DEATH METAL ANGOLA review for the Sydney Film Festival by Salty Kernel, ANDREW BRUSENTSEV

DEATH METAL ANGOLA is part of the Sydney Film Festival and will be screening on SUN June 9 at 6pm at Event Cinemas George Street, MON June 10 at 430pm and SUN June 16 at 245pm at Event Cinemas George Street – tickets can be purchased HERE. Be sure to check out the entire program for the SYDNEY FILM FESTIVAL HERE.

Jeremy Xido’s has created a satisfying documentary using a team from the US & Angola to give us, the viewer, a glimpse of a country, and at first glance, an extreme music scene that has taken root there. This is Jeremy Xido’s big screen debut, a US-Angolan coproduction, that has become an audience favourite at film festivals around the world. The country is Angola and the music in question is Death Metal.

Stepping back for a second it is quite easy to see how this has occurred. Call this a biased perspective, I love metal, I have loved metal ever since I first heard it at the tender age of 5 and have been drawn as I grew into my teenage years to its darker elements. I can understand the aura and obsession it creates. But then again I am a privileged white male living in Australia. I have never experienced oppression, the after effects of colonialism, slavery, nor brutal civil war. These children and teens have, leaving most of them scarred physically and psychologically.


Death Metal Angola Movie Poster, film screening at Sydney Film Festival
Death Metal Angola Movie Poster


Surprisingly this is an upbeat chronicle of Angolan “Rock” as the kids there call it. During the opening we are greeted with scenes of utter devastation. Angola is a poor country, the countryside riddled with bombed out buildings, destitute lives and a seemingly crumbling infrastructure. Most of the documentary takes place in a devastated city called Huambo, known for most of its time as Nova Lisboa (“New Lisbon”), a former Portugese colony. During the civil war that raged across the country post-independence (between 1975 and 2002) this town was the epicentre for some of the most brutal fighting. The documentary focuses in on a small orphanage called Okutiuka run by an amazing woman, Sonia Ferreira, who along with her boyfriend, Wilker Flores, looks after the lives of orphans, runaways, and children fleeing from the effects of a country still living in the aftermath of the worst of inhumanity. It is in this setting that we learn that teens having witnessed such horrors have found solace in an extreme form of music. Flores, who is passionate about his metal, decides to organise the country’s first rock festival to not only popularise the many bands playing this music but to create awareness for the orphanage and the plight of orphans and children in the country.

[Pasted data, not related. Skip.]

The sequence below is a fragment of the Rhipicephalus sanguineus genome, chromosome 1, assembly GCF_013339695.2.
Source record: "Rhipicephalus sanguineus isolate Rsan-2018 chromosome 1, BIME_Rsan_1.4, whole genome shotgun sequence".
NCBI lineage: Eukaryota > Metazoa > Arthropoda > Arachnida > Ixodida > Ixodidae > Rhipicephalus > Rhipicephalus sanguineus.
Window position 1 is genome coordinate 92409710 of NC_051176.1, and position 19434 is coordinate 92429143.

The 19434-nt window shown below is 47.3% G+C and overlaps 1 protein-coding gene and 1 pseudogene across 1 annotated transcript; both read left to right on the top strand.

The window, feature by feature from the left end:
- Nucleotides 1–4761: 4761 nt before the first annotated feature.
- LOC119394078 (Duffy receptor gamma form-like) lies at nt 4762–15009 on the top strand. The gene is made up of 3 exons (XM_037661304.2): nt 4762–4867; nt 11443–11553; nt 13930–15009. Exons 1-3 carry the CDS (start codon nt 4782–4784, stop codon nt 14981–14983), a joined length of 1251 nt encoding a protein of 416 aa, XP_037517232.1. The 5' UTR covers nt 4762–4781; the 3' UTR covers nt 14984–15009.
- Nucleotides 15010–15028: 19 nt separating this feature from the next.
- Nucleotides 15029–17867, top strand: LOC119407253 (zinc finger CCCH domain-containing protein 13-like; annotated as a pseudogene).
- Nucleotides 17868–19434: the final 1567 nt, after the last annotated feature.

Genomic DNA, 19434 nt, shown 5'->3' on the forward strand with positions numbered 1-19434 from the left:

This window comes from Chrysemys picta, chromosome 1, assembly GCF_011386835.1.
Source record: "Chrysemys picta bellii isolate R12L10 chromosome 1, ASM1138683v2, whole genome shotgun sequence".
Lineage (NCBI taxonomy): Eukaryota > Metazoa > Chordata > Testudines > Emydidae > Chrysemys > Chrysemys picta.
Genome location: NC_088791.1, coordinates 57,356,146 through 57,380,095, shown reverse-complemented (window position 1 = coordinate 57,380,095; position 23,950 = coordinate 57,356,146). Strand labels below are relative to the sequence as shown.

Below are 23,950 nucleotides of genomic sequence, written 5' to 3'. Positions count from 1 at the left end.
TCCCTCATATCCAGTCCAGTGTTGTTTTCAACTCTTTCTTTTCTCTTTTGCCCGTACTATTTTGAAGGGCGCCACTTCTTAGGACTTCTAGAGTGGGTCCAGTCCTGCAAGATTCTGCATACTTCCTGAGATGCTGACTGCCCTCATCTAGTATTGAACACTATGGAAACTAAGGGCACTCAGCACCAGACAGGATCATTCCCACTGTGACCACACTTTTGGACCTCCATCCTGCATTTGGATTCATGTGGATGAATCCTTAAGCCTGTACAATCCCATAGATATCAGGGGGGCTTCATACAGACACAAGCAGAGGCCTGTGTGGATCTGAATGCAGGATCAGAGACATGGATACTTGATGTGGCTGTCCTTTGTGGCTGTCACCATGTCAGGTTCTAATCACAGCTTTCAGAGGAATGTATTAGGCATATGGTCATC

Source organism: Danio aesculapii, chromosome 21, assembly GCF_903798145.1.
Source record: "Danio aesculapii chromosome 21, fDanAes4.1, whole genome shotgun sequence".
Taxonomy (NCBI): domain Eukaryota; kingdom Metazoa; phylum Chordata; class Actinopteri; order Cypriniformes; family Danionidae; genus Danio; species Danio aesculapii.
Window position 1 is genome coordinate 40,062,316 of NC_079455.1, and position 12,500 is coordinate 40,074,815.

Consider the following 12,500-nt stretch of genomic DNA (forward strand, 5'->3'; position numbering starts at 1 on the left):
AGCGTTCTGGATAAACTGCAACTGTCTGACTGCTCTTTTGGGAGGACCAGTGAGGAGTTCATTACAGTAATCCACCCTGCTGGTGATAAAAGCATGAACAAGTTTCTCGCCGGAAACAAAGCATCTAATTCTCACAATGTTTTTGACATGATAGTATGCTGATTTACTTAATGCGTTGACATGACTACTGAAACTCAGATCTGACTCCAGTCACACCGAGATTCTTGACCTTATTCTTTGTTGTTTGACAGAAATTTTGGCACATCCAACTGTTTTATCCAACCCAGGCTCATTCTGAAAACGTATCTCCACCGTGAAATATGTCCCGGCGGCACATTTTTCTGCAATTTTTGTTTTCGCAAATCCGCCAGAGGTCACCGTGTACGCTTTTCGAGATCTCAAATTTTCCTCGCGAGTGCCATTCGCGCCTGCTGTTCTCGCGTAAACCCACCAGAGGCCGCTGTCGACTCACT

Death Metal Angola
Death Metal Angola


Wilker is a revelation, he is a softly spoken passionate young man, this is until he plugs in his guitar then he channels some otherworldly force and allows his rage to flow, it is quite captivating to watch. The music seems natural in this landscape, it contrasts the burnt out hollowness of the environment and gives emotional counterpoint; we are slowly introduced to other bands and teens playing this music, I have to say all too briefly, more could have been done here; there are plenty of stories to explore. Through all of this Wilkers really is the star. As Ying to his Yang his girlfriend Sonia is a champion of the orphan. She truly is an extraordinary human being, opening up her heart, her toil to the many children under her care. For the first hour of the film we are introduced to many of the children growing up in the orphanage and focus in on the routine of daily life there.

The focus of the film gives way slowly to the organisation of the festival and further exploration of Angola’s death metal culture. We are introduced to bands such as Dor Fantasma, Soul Power, Before Crush and Nothing to Lose. Whilst I can’t say as a music fan that their technical abilities stand up to the premiere exponents of this genre, their passion and commitment more than make up for it. My misgivings give way as we are swept up in the enthusiasm and momentum of the music festival with all the trials and tribulations (payment issues, electrical and venue problems) that follow.


Death Metal Angola
Death Metal Angola


From a review perspective I think that Xido and Holmes have given us a great primer into the Angolan Death Metal music scene. Unfortunately they have spent too much time at the Orphanage and the stories of the children, there are so many other interesting stories to explore.  So much so that I believe the title of the movie should have been changed, we learn much about the orphanage in Angola and only fleeting glimpses of the bands playing “rock”. The story of the metal bands, the questions of why they have chosen this unlikely style are left unanswered. It’s never really explained, for example, how much of a following these bands have; how they fit in (or otherwise) with Angola’s other music scenes, a little explanation and cultural context would have been welcome.

The final culmination of the festival itself is gratifying to see, so are the ending scenes were we witness the next festival, this time with local TV coverage, and many more fans. It’s good to know that even amongst such contrasting circumstances music is still music and no matter the style  it can be a powerful and uniting social force.

Overall whilst not the best documentary about Africa or metal I found the documentary thoroughly riveting.

3.5 / 5 Pointy Metal Horns 🙂


3 and a Half Pops